In his commentary, Rambam combines a specific explanation of the content of each passage in the Mishnah and an interpretation of the difficult words in the text, with an attempt to formulate a systematic theory of the philosophy of Jewish law. From this perspective, this work forms the basis for Rambam’s major composition – the Mishneh Torah.

Principles of Jewish Belief

In the introduction to his commentary on the Mishnah, Rambam formulated the 13 Principles – the fundamentals of belief in Judaism. The thirteen principles begin with the belief in the existence and unity of God, and end with the belief in the resurrection of the dead. Belief and the acknowledgment of God have a central place in Rambam’s writings and thought, and some see him as the “the most monumental proponent of a religious recognition of God in Judaism from the days of the forefathers and the prophets on;” his place in the Jewish people “is not as a philosopher, but as the great believer, whose belief is embodied in the service of God.”[1]

  1. The belief that there is a God, and that He is the reason for the existence of the world and its creatures, while His existence is not dependent on them at all.
  2. The belief that God is one and unique.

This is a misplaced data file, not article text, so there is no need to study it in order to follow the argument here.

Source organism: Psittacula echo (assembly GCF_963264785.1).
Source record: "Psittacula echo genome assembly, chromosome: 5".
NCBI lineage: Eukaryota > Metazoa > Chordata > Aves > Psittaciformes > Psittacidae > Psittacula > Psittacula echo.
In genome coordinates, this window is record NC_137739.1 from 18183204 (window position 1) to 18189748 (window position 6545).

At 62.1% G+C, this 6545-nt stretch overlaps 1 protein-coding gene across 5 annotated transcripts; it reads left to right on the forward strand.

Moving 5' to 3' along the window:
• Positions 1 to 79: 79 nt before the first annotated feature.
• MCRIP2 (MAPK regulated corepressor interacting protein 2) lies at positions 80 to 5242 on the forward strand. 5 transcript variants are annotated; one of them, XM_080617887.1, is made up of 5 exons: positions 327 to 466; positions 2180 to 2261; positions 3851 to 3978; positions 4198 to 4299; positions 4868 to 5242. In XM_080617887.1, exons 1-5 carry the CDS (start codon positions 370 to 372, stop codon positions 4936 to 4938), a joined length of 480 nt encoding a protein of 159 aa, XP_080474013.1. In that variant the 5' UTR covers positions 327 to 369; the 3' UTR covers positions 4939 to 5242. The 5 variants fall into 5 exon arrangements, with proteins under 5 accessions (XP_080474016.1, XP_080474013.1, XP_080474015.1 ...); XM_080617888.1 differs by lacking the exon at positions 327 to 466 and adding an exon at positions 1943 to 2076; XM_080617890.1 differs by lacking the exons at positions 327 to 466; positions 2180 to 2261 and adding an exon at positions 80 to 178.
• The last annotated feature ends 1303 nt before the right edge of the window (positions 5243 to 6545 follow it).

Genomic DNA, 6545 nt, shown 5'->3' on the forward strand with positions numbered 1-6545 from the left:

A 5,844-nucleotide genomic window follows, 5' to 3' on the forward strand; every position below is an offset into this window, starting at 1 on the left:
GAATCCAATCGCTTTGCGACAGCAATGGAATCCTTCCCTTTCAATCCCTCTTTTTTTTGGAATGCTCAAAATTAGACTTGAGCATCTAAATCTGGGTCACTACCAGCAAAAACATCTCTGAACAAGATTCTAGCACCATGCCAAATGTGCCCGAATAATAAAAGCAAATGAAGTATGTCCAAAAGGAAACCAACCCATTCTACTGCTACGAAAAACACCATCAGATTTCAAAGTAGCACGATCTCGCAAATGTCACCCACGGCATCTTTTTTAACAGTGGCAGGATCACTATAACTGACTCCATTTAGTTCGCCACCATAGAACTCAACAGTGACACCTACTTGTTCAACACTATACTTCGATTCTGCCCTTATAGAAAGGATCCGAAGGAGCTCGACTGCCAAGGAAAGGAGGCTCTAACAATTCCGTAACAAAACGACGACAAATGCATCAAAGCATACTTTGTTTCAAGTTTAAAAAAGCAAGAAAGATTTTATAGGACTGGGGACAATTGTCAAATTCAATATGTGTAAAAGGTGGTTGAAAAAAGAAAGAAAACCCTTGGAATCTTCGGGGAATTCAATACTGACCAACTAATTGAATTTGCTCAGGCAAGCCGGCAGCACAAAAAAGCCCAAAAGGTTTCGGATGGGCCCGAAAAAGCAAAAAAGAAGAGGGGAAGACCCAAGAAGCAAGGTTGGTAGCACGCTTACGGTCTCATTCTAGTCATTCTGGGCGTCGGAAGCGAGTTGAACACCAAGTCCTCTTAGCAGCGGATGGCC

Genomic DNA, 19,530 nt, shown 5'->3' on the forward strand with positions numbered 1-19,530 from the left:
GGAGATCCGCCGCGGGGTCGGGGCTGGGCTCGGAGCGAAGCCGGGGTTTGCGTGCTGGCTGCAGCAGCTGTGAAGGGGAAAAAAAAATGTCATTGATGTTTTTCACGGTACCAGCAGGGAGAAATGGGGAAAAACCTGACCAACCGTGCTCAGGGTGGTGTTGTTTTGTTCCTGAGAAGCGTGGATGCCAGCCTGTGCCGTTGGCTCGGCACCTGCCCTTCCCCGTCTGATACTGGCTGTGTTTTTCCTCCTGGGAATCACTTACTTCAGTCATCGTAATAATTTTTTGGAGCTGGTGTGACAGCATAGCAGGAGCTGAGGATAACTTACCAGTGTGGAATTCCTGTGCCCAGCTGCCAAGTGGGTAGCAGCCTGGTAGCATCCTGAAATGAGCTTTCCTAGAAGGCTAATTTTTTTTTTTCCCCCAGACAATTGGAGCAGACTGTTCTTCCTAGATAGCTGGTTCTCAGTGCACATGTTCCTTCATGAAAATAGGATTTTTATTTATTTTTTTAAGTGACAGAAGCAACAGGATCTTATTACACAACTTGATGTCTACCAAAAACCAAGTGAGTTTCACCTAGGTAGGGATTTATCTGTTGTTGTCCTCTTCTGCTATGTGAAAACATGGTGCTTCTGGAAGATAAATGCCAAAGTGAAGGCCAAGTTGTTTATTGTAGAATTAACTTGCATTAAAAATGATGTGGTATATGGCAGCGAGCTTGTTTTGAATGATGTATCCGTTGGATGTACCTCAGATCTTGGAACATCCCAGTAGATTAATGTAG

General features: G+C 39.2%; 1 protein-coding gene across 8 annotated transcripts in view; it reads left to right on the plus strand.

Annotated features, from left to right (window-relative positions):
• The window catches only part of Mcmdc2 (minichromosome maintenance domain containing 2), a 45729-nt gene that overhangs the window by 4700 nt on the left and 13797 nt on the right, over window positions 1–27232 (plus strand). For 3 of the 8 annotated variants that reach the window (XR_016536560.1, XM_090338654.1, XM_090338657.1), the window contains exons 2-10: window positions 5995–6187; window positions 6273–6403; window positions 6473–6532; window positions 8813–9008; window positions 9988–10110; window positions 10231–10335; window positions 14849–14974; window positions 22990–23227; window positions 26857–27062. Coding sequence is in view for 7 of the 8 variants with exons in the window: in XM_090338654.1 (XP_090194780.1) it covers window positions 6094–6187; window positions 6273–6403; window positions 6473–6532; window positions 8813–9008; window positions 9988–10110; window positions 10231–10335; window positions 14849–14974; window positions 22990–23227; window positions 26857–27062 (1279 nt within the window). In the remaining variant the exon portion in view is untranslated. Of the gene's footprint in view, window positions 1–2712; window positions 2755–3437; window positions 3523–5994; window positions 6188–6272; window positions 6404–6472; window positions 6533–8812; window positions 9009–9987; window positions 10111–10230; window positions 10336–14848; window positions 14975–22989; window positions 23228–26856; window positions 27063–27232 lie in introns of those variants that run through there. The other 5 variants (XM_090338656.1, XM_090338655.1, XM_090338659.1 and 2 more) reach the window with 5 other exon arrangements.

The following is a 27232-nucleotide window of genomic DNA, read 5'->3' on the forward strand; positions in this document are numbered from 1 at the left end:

3. The belief that God is incorporeal (has no physical form or body).
  4. The belief that God pre-existed any creation.
  5. The belief that God alone should be the object of worship, and that it is forbidden to worship idols.
  6. The belief that there are intermediaries between man and God – the prophets.
  7. The belief in the prophecy of Moshe, that he is preeminent “among all the prophets, both those that came before him and those who come after him,” that he is also “the select of God from all of humankind,” who was able to reach the level of the angels, and that his prophecy is qualitatively different from that of the other prophets.
  8. The belief that the Torah is totally God’s word, and that it was written down by Moshe, His emissary.
  9. The belief that the Torah given to Moshe was given as a complete whole, and so it is forbidden to add to it, to modify it or to remove any part of it.
  10. The belief that God has knowledge of all human actions.
  11. The belief that God rewards those who keep His commandments, and punishes those who sin.
  12. The belief in the coming of the Messiah.
  13. The belief in the resurrection of the dead.

There are those who divide the 13 Principles of Faith into 3 groups: First group – Principles 1-5; Second group – Principles 6-9; Third group – Principles 10-13. Give a heading for each group, and explain what the principles included in it have in common.

At the end of the thirteen principles, Rambam addresses the reader, asking him to reexamine each of the principles, and not deceive himself into thinking that he can understand them from a single reading, or even after ten readings. Rambam emphasizes that the Principles of Faith that he formulated are the result of “consideration and reflection and examination of correct and incorrect views, and summarization of those of them that one ought to believe in.”

A summary of the principles appears in the Siddur, the prayerbook, with each of them beginning with the words “I believe with perfect faith.”

[1] Yeshayahu Leibowitz, Emunato shel HaRambam (The Faith of Maimonides), published in Hebrew by the Sifriyat HaUniversita HaMeshuderet Publishing, 1980.